I was born in a town called Moshi, on the foothills of Kilimanjaro a few hundred meters off the Arusha-Moshi road. If you have climbed Kilimanjaro, you will have driven through the town of Moshi and up to Marangu, where the main park gates are.The rubble that remains of the small house where I grew up is still there. We lived in Tanzania because my father grew up there and became a coffee farmer, and met my mother who was a schoolteacher in nearby Arusha. We lived in Tanzania until I was almost 6, when we moved away to Sudan and beyond. Later in life I was lucky enough to return to Tanzania with my own young family and to live there for a few years working as an educator.
My first home on the Arusha Moshi road. photo: Aldo Biagini
Living in East Africa (and later in the Middle East) introduced me to 'greeting cultures' (my own nomenclature, don't look it up). In both Tanzania and Oman (which have very interlaced histories and cultures), the act of greeting a person is a long and almost ceremonial process. How are you? How is your home? Your work? What about your family? Are you healthy these days? Your children are well? And on and on. Often whilst holding the hand of the other in a protracted and gentle handshake and replying with an interminable series of “God willing“. Only after this long stream of empathy finally tapers off does the actual conversation (if there is indeed one to be had) begin. And it tends to be quick and to the point.
The Chagga, on Kilimanjaro, take this daily and ritualistic exercise in empathy to a higher level still. In the Chagga culture their standard greeting to a passer by is “Pole na kazi”, which translates to “I am sorry for your work”. Often it will just be a simple “Pole”. Sorry. An acknowledgement that life is hard, that everyone has days filled with challenges and struggles that can only be overcome by working hard. And that most challenges suck.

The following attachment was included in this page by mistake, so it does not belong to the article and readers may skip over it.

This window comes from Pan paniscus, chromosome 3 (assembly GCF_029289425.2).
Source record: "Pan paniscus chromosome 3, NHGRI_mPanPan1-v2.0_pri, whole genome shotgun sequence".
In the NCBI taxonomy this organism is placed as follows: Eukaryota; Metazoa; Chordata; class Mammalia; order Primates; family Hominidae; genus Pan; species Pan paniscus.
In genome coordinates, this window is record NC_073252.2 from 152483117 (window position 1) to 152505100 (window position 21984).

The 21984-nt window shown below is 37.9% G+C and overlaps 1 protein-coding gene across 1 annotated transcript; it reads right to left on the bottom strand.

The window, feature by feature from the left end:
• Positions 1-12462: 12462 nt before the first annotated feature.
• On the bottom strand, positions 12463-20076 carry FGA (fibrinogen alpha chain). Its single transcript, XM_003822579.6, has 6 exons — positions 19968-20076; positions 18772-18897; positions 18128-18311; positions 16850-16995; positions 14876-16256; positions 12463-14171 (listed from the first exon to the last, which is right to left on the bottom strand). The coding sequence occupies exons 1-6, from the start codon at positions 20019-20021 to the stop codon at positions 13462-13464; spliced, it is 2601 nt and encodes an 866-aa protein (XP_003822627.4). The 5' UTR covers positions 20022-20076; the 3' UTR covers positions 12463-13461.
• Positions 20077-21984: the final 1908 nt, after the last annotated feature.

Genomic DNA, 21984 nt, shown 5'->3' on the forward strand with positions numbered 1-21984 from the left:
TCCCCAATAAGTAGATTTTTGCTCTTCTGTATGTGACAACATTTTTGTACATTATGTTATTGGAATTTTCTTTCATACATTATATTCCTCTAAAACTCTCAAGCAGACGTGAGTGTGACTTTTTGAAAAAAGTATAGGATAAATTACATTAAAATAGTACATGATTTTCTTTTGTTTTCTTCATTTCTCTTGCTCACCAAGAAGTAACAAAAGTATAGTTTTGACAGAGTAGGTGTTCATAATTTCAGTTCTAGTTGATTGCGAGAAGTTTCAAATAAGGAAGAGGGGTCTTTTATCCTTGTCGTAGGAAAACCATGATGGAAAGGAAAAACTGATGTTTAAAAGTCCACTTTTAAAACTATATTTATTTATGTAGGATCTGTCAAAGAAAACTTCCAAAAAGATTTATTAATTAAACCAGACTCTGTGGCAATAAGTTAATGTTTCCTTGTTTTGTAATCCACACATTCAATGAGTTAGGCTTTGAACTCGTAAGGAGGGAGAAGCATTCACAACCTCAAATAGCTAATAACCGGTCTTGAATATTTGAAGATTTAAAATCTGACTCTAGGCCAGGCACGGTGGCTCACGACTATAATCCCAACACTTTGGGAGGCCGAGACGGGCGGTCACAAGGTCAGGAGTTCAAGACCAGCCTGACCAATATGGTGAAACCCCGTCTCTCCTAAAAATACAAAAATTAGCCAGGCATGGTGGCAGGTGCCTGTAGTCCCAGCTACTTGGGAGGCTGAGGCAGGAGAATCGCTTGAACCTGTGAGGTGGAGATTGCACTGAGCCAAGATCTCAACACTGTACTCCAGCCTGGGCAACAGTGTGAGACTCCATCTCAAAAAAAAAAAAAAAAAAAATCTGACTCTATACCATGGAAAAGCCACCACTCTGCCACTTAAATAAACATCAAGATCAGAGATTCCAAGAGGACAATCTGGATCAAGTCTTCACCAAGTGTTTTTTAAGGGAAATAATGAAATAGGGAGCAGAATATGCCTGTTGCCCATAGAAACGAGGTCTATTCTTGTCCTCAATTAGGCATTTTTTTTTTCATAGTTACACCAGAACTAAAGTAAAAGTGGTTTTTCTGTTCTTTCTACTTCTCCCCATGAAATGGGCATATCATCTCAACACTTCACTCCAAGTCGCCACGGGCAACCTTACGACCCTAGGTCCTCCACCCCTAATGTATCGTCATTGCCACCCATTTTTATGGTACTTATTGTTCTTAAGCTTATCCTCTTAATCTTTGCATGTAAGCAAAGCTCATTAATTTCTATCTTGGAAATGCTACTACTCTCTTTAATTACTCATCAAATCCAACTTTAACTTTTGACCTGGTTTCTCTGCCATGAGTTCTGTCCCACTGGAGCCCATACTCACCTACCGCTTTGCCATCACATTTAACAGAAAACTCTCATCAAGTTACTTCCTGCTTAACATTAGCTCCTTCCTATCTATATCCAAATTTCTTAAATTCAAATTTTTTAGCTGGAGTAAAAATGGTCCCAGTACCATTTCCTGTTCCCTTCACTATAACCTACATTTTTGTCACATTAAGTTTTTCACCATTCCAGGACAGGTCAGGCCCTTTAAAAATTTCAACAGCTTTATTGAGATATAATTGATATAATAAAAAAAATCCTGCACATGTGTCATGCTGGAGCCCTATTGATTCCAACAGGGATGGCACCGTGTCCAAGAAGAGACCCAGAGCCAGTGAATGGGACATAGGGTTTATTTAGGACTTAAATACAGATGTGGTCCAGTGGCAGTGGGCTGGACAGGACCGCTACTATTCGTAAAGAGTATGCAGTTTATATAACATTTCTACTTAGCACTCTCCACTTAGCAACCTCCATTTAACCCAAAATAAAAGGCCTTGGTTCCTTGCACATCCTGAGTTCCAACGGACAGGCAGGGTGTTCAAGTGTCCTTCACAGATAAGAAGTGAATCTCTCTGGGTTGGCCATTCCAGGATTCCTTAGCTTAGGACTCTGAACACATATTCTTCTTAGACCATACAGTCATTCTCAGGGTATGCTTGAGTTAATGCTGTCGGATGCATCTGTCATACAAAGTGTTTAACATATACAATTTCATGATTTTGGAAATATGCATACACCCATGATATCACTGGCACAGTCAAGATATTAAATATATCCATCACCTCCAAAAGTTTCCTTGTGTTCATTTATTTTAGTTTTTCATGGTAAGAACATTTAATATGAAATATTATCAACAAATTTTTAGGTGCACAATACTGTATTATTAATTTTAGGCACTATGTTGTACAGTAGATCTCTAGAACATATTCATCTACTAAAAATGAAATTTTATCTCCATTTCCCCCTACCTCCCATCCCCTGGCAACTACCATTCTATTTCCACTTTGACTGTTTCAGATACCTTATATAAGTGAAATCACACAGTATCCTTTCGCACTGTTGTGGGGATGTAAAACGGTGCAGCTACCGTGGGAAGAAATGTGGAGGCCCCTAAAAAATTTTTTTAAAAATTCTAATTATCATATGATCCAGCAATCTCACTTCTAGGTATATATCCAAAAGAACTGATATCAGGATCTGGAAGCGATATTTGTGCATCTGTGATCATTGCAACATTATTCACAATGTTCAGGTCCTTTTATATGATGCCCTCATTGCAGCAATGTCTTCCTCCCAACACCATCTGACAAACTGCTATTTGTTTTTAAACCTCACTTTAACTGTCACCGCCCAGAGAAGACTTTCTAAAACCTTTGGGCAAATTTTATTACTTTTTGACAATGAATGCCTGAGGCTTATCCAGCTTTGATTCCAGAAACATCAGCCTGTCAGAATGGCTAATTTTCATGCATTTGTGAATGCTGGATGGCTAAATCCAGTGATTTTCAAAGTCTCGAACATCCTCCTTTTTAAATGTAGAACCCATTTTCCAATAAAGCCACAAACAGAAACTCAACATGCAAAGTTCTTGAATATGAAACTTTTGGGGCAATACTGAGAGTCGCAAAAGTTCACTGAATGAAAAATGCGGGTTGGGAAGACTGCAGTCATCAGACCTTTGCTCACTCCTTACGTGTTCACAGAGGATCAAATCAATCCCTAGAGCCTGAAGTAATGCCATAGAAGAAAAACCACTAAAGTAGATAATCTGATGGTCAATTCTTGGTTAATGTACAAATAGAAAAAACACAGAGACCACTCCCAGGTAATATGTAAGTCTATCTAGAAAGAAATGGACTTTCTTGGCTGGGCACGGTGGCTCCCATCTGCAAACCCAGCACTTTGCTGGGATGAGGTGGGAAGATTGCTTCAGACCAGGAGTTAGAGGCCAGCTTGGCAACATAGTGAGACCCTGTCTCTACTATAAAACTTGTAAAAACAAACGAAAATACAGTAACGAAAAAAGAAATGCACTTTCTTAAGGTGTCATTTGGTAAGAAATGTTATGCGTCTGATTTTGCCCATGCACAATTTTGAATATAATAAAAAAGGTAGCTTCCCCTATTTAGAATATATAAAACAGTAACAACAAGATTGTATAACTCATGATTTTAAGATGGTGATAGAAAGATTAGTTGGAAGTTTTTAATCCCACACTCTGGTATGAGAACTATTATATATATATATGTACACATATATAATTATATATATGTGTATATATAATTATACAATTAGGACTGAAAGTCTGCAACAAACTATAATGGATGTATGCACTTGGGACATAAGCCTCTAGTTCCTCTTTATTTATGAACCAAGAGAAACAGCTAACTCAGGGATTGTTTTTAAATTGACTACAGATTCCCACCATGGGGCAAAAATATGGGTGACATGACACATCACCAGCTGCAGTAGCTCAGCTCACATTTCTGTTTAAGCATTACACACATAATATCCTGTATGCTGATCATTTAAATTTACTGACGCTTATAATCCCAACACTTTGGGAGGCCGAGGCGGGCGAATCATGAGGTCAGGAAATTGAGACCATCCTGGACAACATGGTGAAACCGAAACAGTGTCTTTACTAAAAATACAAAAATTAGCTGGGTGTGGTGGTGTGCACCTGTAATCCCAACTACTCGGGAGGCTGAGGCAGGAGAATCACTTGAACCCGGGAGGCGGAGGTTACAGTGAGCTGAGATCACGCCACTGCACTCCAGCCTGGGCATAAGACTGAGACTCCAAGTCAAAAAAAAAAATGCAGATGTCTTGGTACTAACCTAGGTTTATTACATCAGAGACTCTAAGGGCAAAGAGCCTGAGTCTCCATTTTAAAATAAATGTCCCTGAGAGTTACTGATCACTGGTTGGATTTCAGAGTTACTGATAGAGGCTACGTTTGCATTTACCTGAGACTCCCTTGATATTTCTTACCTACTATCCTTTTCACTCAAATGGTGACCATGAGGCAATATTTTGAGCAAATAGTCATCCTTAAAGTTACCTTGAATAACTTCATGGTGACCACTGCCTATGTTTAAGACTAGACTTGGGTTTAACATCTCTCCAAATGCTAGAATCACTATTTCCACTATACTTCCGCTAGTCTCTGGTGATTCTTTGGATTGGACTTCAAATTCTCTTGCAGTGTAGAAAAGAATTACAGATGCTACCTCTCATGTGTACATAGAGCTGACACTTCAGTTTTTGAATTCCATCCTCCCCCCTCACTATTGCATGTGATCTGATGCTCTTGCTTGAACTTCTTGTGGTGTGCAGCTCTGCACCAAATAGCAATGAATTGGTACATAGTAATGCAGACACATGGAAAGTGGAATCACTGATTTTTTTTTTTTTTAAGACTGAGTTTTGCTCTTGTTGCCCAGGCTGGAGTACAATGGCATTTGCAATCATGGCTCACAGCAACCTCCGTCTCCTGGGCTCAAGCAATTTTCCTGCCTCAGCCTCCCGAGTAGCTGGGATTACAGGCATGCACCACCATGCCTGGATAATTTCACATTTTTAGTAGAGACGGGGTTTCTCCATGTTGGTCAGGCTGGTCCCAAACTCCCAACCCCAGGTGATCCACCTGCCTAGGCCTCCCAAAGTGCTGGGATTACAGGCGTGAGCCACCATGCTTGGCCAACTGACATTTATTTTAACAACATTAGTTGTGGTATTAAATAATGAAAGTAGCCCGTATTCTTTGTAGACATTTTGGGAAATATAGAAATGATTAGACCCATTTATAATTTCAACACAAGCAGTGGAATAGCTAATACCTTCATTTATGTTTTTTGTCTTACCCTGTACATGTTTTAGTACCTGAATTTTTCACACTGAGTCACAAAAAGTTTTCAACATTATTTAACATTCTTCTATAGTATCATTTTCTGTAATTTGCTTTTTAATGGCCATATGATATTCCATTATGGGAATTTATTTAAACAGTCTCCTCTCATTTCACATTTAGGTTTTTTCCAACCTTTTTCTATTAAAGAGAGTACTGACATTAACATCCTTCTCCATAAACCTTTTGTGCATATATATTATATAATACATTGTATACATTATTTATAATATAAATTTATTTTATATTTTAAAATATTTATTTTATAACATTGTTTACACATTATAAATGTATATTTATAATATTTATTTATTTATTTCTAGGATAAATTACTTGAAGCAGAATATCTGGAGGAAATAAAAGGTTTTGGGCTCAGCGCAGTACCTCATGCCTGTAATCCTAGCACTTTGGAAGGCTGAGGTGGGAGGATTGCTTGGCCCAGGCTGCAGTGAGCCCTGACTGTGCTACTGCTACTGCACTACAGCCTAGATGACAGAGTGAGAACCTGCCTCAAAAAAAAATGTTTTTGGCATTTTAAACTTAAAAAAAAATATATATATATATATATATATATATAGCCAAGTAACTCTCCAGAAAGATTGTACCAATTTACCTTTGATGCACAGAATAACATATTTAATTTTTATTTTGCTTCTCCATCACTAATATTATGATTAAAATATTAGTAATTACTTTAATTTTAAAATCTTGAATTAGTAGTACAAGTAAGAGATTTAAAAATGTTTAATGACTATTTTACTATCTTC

Bananas to market photo: Aldo Biagini
Most Chagga are agricultural people, they have small plots and grow crops, raise cattle, and often have a day job as well. They will walk to the public water faucet to collect their water for the day, and then haul it back to their home. They will walk their crop, balanced on their head, across town to the market. Their day is a list of tasks that would be considered back-breaking by western standards. But every day a Chagga lady with 15 kilos of bananas on her head, or a wiry old villager leading seven cows up the hill would greet me with a "pole na kazi" as I walked baby Sofia through the village in a BabyBjörn. Our kazi was hardly comparable. But everything merits empathy.
Once I was talking with Mama Ngao, who worked at school with me. A Tanzanian person is known often by the name of their first born, with the prefix of Mama or Baba. I was Baba Sofia. Ngao means Shield in Swahili. That was her son’s name. So I was talking to Mama Ngao, and I had a pencil behind my ear, as any kindergarten teacher worth his salt has. The pencil shifted and slipped to the floor. I bent to pick it up, and Mama Ngao remarked quietly “Eh, pole.” and we carried on. Just a quick shot of empathy. A few months later Mama Ngao’s mother died, and we all made a point of visiting her. And the way to express condolence in Swahili? Pole. Or perhaps, in this case pole sana, which translates to very sorry. Pole fits both of those extremes, and everywhere in between. I found it most powerful when I hurt myself (stubbed toe, jammed finger) and someone could just tell me that they know that it must really hurt, that there is nothing that anyone can do, that I just have to ride it out, and that they are sorry that such a crappy thing had to happen to me. All with one word. Pole.
After we left Tanzania and settled into a new life in a new country, our family missed many things. The people of Tanzania especially, but the climate, the beauty of the landscapes, and of course the undefinable yearning that Africa can settle deep into your soul. But around the house my wife and I would talk about how we missed pole. Being able to to express empathy simply, elegantly and without incurring alarm. Still today, I will notice that the signal that I am becoming closer to a new acquaintance or friend is when I decide that it is time to teach them pole. You can empathize all the time, it is not a thing for special occasions. The pencil slipping off your ear is plenty.